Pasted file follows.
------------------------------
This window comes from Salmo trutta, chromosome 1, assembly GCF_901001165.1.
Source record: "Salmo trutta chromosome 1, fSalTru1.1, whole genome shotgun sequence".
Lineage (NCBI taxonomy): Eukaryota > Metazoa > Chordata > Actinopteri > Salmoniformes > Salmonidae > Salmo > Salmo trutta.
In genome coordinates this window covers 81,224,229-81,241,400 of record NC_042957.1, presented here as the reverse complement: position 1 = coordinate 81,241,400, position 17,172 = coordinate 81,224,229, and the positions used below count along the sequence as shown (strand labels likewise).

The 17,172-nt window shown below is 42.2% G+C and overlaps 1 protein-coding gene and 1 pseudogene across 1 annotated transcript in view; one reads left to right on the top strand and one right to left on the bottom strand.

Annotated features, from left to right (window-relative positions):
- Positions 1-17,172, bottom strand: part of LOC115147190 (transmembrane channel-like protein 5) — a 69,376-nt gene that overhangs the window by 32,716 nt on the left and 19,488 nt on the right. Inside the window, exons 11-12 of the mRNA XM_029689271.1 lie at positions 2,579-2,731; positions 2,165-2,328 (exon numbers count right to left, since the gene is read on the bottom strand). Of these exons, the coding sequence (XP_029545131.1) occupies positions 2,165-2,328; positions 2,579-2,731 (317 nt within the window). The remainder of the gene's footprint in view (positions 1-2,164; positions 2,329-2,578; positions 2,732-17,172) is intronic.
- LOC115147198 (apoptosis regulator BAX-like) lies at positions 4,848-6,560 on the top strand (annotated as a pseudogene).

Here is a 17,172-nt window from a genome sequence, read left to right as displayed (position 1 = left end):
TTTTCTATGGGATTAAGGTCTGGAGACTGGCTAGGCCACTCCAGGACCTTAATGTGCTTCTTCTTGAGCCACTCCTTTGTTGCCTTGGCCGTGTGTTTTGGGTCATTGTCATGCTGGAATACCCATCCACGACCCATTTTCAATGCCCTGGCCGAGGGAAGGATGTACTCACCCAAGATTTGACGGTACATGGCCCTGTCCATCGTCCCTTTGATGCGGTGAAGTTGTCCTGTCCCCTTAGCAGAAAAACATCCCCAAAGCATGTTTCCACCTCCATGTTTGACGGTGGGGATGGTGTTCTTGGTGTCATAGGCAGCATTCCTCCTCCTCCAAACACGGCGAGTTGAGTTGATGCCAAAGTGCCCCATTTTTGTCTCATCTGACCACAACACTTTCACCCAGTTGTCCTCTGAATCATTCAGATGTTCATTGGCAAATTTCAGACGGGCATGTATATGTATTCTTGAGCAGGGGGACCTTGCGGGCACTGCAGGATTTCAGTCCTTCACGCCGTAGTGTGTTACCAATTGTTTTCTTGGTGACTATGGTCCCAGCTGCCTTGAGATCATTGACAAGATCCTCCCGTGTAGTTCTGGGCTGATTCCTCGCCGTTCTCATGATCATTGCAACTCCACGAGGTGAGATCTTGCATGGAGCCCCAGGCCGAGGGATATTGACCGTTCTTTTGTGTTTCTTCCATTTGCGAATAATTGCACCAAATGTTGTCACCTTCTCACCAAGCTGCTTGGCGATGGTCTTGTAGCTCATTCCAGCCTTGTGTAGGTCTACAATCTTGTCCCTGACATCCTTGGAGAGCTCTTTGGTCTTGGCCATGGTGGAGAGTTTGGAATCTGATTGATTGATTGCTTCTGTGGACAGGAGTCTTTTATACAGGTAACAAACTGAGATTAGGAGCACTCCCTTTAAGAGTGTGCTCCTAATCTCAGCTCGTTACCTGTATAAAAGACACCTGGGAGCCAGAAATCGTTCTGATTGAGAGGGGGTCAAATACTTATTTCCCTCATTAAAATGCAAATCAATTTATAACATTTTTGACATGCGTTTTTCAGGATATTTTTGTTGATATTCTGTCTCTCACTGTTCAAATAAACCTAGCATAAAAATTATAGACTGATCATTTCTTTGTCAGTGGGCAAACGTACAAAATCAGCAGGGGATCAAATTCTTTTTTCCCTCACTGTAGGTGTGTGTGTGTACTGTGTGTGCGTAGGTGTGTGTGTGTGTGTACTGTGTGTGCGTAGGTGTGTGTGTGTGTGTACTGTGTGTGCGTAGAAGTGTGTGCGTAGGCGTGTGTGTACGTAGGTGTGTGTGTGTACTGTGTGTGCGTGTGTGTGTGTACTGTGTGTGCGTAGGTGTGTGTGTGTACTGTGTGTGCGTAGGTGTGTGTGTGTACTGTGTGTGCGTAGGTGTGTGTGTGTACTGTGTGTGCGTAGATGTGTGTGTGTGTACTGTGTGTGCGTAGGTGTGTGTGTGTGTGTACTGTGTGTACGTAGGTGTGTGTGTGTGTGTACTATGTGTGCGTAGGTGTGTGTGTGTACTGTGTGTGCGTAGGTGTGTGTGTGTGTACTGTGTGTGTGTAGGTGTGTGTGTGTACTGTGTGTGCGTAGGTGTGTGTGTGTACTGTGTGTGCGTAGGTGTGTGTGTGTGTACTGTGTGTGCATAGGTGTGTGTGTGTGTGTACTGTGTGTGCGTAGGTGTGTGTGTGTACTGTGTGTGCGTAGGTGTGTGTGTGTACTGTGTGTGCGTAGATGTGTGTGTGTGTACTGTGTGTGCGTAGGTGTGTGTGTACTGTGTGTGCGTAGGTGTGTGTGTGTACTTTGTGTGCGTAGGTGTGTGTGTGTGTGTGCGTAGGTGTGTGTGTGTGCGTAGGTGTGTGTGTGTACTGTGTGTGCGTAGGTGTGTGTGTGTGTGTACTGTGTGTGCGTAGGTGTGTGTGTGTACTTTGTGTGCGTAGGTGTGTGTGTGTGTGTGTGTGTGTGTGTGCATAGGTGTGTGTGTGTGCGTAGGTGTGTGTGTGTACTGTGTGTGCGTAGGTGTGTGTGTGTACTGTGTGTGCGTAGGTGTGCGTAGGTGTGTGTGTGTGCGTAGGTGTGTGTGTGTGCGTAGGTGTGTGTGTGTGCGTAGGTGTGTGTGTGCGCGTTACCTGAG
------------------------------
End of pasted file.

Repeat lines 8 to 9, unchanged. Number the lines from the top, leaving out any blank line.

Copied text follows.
- LOC115147198 (apoptosis regulator BAX-like) lies at positions 4,848-6,560 on the top strand (annotated as a pseudogene).

Here is a 17,172-nt window from a genome sequence, read left to right as displayed (position 1 = left end):